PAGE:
• Welcome to ScubaBoard


  1. Welcome to ScubaBoard, the world's largest scuba diving community. Registration is not required to read the forums, but we encourage you to join. Joining has its benefits and enables you to participate in the discussions.

    Benefits of registering include

    • Ability to post and comment on topics and discussions.
    • A Free photo gallery to share your dive photos with the world.
    • You can make this box go away

    Joining is quick and easy. Login or Register now by clicking on the button

Servicing your own regulators

Discussion in 'Regulators' started by Rick Warren, Feb 20, 2021.

Would you take a Manufacturer Approved Class on regulator servicing if offered?

Poll closed Feb 27, 2021.
  1. Yes

    92.3%
  2. No

    7.7%
  1. Garth

    Garth Contributor

    # of Dives: 500 - 999
    Location: North Carolina USA
    1,061
    144
    I attempted this in 2011. I had no training and didn't even have a book so I did what i thought would make sense to me. I video taped it. The video was me taking it apart because I figured if i reviewed the film i could figure out how to put it back together. Well after watching it I figured i would post it on youtube because at the time there were no videos to be found. Its not a recommended video for how to service your regulator but i kept it up anyway. I think the manufacturer supported it and later developed a class for HOG regulators which is a better option of course. At the time of the video there were no classes that i'm aware of for people outside of the industry. Below is the original video.



    Remember, this was me not knowing anything about regulators so there isn't any talking and there are moments where i clearly am putting it up to the camera for documentation... lol.
    I've gotten a lot better of course over the years and now the main thing i would suggest on reassembly is to ensure you are purging the regulator as you are setting the IP... that was the biggest "learning" tip i had to learn the hard way while ruining a few high pressure seats..
     
    Centrals, couv and rsingler like this.
  2. Open Ocean Diver

    Open Ocean Diver ScubaBoard Supporter ScubaBoard Supporter

    # of Dives: 100 - 199
    Location: Lauderdale-by-the-Sea
    1,310
    869
    Rob what’s your opinion/thoughts on adjusting 2nd stage’s with various IP’s using this method with the micro pump. Turn the tank on, pressurize the 1st stage then shut the tank valve off. Purge until you reach your test IP, now test cracking effort with mag/IP gauge using the micro pump for suction?
     
  3. happy-diver

    happy-diver Skindiver Just feelin it

    # of Dives: 2,500 - 4,999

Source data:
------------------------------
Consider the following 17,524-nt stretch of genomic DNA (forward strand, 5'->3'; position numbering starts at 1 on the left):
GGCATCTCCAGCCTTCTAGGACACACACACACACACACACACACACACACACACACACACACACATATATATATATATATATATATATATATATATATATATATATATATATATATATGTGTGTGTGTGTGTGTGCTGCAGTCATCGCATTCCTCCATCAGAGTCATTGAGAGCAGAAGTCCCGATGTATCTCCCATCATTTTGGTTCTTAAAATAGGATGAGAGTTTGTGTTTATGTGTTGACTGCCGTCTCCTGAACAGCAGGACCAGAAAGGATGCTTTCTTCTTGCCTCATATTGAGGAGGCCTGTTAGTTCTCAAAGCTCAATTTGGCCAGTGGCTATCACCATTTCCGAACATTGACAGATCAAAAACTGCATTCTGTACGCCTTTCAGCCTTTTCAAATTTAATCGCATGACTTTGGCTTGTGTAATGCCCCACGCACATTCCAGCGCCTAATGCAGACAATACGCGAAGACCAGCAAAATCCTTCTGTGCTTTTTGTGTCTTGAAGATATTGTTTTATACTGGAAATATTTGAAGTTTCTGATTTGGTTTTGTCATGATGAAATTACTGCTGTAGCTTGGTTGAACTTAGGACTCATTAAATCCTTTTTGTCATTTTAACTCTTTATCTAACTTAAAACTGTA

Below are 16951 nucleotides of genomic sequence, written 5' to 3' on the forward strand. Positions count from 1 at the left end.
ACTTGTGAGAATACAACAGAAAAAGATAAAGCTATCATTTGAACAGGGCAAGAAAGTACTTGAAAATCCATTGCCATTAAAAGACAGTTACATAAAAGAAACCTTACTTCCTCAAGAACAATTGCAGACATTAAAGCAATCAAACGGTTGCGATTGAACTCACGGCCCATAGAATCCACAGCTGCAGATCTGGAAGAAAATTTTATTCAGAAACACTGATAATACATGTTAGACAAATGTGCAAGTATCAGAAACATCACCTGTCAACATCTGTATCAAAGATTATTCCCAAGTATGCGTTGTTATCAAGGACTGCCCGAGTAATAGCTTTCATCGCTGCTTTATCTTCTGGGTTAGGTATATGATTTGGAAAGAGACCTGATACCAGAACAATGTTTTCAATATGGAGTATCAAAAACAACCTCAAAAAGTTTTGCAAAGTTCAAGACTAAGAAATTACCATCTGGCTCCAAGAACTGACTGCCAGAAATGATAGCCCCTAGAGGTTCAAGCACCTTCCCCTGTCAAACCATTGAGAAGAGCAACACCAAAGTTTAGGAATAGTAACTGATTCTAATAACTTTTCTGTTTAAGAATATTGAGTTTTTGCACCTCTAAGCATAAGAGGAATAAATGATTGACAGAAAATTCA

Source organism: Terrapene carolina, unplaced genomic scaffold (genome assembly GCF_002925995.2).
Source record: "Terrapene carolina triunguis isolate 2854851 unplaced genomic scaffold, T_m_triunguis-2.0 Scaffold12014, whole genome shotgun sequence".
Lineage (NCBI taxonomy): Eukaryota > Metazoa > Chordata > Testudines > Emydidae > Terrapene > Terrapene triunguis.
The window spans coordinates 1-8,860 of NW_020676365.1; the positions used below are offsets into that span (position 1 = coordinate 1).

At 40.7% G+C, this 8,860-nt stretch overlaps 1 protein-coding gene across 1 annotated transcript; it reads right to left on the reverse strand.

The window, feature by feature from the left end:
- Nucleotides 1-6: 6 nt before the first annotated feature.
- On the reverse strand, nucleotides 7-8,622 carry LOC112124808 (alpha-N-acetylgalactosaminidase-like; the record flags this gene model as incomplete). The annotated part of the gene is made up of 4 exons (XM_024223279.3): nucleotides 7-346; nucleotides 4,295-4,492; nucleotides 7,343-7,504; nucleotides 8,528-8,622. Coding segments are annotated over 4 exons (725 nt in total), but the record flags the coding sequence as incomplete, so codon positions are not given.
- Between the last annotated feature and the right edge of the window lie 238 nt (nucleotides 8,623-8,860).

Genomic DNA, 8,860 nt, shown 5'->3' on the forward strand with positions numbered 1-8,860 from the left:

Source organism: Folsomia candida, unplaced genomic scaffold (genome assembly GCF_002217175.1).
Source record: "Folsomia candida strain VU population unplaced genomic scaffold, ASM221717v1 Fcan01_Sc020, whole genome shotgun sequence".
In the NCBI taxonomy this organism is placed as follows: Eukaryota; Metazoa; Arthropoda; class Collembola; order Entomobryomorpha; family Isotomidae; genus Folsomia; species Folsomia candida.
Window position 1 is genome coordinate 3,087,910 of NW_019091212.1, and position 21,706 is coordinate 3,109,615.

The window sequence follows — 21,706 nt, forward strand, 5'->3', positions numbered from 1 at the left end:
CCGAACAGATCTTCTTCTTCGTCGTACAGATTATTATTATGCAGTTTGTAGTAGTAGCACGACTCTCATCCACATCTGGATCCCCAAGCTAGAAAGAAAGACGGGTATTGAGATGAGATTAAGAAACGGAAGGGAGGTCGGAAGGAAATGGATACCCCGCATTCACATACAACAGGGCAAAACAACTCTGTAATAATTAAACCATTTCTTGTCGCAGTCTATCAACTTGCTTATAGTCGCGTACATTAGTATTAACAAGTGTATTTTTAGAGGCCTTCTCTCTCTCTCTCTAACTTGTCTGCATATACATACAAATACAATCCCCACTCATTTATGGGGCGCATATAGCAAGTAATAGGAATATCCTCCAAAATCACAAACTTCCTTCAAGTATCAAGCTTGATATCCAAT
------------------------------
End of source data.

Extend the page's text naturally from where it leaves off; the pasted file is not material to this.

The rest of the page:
Location: Same ocean as you!
    2,346
    1,564



    This stuff really is ultra magnificent!
     
  4. happy-diver

    happy-diver Skindiver Just feelin it

    # of Dives: 2,500 - 4,999
    Location: Same ocean as you!
    2,346
    1,564


    and this is more magnificent!
     
  5. rsingler

    rsingler Scuba Instructor, Tinkerer in Brass Staff Member ScubaBoard Sponsor

    # of Dives: 500 - 999
    Location: Napa, California
    5,880
    7,627
    I think you'll frustrate yourself. That IP will last for only the tiniest of cycles even with the micro pump. If you have to test again after an adjustment, you'll have to repressurize and bleed down to desired IP a second or third time. The automotive regulator toy is cheap enough that for an experimenter like you, I'd recommend you put one together.
     
    lexvil likes this.
  6. Open Ocean Diver

    Open Ocean Diver ScubaBoard Supporter ScubaBoard Supporter

    # of Dives: 100 - 199
    Location: Lauderdale-by-the-Sea
    1,310
    869
    True enough it has limits. Wasn't sure it was safe to run breathing gas through one of those small regulators. Do you prepare, clean it in anyway before using it?
     
    rsingler likes this.
  7. The Chairman

    The Chairman Chairman of the Board Staff Member

    # of Dives: I just don't log dives
    Location: Cave Country!
    62,355
    30,938
    It's really not that hard. I watch the 2nd stage lever as I screw in the seat. You'll see it rise and rise and then it simply stops rising. Back off until it starts falling, now tweak it back until you get it just as it stops rising. Using your lips, try to blow thru the port that would normally be on the hose. If air passes, you're too far in. If you've been careful, you're all done. Put the front of the reg together and check your work. I usually hold the reg with the lever pointing straight up so I can look straight across the reg.
     
    Pressurehead, jale and rsingler like this.
  8. rsingler

    rsingler Scuba Instructor, Tinkerer in Brass Staff Member ScubaBoard Sponsor

    # of Dives: 500 - 999
    Location: Napa, California
    5,880
    7,627
    You can use it straight out of the box. It has no oil to contaminate the second stage. To confirm, just crank it up to max and put a wadded paper towel over the outlet. Waste 10cu ft of tank air at max flow and see if there's anything on the white paper towel.
     
    Open Ocean Diver likes this.
  9. CycleCat

    CycleCat Contributor

    # of Dives: 0 - 24
    Location: near Taos, New Mexico, USA
    168
    162
    Does anyone use a digital manometer instead of the magnahelic?
     
  10. The Chairman

    The Chairman Chairman of the Board Staff Member

    # of Dives: I just don't log dives
    Location: Cave Country!
    62,355
    30,938
    It would be hard for it to be useful. The digitals are used for quickly measuring fairly static readings, like the difference in pressure before/after a catalytic converter. When you're playing with a reg, you want to see the dynamics of it all, as well as see a final number.
     
    rsingler and p_kos like this.

Share This Page